Paxinos and Franklin's the Mouse Brain in Stereotaxic Coordinates. Edition No. 5

  • ID: 4622083
  • Book
  • 375 Pages
  • Elsevier Science and Technology
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Paxinos and Franklin's the Mouse Brain in Stereotaxic Coordinates, Fifth Edition, the latest release in this legacy resource on the topic that is the most cited publication in neuroscience, features high-quality color plates scanned by the renowned microscopy unit of the Allen Institute for Brain Science. Improving on previous editions, novel features of this fifth edition include connectional data, alternate nomenclatures, and different approaches to structural delineation. In addition to revising all diagrams and photographic plates in the atlas, this new, thoroughly updated edition will undoubtedly maintain its position as the mouse brain atlas of choice for scientists working in the field.

  • Contains 100 coronal diagrams and accompanying photographic plates spaced at 120-m intervals
  • Provides 32 sagittal diagrams and accompanying photographic plates
  • Includes 30 horizontal diagrams and accompanying photographic plates
  • Presents the most accurate and widely used stereotaxic coordinate system on the mouse brain
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1. Methods
2. Histology
3. Preparation of Images and Drawings
4. Coronal, Sagittal, Horizontal Planes
5. Nomenclature and Abbreviations
6. The Basis of Delineation of Structures
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Paxinos, George
Professor George Paxinos, AO (BA, MA, PhD, DSc) completed his BA at The University of California at Berkeley, his PhD at McGill University, and spent a postdoctoral year at Yale University. He is the author of almost 50 books on the structure of the brain of humans and experimental animals, including The Rat Brain in Stereotaxic Coordinates, now in its 7th Edition, which is ranked by Thomson ISI as one of the 50 most cited items in the Web of Science. Dr. Paxinos paved the way for future neuroscience research by being the first to produce a three-dimensional (stereotaxic) framework for placement of electrodes and injections in the brain of experimental animals, which is now used as an international standard. He was a member of the first International Consortium for Brain Mapping, a UCLA based consortium that received the top ranking and was funded by the NIMH led Human Brain Project. Dr. Paxinos has been honored with more than nine distinguished awards throughout his years of research, including: The Warner Brown Memorial Prize (University of California at Berkeley, 1968), The Walter Burfitt Prize (1992), The Award for Excellence in Publishing in Medical Science (Assoc Amer Publishers, 1999), The Ramaciotti Medal for Excellence in Biomedical Research (2001), The Alexander von Humbolt Foundation Prize (Germany 2004), and more.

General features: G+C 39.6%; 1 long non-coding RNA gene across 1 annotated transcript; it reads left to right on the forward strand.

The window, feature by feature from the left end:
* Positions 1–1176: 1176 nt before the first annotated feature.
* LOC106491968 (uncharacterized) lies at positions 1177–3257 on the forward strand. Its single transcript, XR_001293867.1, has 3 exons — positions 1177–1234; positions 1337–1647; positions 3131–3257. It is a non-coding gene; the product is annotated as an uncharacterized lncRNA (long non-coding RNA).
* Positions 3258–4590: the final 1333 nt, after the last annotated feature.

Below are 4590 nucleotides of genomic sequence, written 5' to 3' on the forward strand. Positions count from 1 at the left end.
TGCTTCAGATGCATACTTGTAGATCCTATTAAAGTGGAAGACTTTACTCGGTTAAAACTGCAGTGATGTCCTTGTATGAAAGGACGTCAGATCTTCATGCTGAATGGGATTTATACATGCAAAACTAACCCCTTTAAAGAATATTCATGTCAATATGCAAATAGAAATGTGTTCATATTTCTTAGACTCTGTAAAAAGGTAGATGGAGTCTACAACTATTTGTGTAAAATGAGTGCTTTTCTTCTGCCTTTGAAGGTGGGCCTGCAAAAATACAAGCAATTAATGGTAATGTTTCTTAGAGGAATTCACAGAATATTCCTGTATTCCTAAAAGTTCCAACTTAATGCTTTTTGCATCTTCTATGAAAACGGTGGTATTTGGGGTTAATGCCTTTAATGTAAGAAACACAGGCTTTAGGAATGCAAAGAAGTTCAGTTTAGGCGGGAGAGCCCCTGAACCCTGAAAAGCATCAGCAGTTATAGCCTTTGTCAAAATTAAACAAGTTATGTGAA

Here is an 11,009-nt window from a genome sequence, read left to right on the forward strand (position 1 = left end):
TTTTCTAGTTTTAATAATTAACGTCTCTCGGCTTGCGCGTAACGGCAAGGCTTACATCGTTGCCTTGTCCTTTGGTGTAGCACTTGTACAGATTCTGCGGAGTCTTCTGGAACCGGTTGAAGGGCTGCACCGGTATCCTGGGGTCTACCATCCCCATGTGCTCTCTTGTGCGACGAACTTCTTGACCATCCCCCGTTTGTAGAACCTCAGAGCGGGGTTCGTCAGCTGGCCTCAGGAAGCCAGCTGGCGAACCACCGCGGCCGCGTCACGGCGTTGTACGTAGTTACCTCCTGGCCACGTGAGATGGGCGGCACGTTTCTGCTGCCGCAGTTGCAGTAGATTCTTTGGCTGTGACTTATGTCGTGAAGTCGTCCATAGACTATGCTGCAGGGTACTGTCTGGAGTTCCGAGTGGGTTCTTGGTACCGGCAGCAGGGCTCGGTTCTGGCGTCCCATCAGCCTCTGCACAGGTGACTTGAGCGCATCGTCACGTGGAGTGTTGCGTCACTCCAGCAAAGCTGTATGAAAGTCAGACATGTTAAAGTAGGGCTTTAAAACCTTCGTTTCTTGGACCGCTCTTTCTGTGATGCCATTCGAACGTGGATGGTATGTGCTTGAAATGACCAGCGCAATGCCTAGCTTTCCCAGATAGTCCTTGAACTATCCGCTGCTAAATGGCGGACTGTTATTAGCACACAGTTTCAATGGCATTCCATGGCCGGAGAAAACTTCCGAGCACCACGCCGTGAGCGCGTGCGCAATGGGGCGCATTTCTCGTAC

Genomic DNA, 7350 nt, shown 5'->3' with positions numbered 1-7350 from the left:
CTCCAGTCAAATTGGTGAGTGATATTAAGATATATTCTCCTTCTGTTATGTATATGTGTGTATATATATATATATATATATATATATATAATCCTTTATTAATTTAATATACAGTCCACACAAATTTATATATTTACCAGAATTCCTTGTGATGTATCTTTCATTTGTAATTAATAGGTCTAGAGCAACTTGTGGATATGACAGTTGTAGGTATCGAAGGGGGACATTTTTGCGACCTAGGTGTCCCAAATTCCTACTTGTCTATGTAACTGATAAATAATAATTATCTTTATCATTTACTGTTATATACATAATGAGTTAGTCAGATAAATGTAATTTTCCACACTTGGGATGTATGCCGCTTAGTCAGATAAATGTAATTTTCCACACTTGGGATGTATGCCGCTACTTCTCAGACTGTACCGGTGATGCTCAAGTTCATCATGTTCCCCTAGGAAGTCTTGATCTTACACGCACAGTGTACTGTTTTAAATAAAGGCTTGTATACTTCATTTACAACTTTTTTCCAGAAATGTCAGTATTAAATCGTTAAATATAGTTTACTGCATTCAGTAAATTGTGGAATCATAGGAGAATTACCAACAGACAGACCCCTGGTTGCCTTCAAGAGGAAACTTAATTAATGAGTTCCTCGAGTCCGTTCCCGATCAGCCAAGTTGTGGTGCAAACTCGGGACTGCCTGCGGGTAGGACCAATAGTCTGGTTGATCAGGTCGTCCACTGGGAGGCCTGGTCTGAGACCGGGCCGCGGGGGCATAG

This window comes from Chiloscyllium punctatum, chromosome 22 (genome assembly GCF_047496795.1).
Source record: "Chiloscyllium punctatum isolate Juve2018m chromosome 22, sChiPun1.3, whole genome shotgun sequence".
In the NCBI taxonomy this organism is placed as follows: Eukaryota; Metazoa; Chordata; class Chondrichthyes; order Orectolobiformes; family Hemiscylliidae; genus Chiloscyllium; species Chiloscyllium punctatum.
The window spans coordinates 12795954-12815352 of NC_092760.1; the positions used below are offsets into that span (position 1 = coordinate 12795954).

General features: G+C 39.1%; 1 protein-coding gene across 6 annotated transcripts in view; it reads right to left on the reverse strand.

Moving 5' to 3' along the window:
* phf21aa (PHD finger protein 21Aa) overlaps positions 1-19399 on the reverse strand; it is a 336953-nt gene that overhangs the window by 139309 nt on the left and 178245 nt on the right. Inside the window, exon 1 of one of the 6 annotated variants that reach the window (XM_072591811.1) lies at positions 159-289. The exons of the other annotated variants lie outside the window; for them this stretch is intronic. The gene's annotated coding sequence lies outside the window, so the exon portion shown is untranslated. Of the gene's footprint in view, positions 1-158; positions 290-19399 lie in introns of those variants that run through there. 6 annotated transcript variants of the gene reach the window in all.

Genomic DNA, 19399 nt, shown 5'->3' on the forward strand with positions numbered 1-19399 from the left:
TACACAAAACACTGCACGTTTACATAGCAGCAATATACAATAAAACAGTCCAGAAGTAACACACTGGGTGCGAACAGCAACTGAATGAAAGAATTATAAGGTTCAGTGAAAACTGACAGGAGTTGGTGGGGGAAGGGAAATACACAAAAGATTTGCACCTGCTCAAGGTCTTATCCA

Franklin, Keith B.J.
Dr. Franklin is Professor Emeritus at McGill University in the Department of Psychology. He is interested in neural mechanisms of motivation, particularly the role of specific neurotransmitter systems. His research uses pharmacological and molecular biological methods to study the role of monoamines, opiate peptides and neurosteroids in pain, memory and drug dependence.
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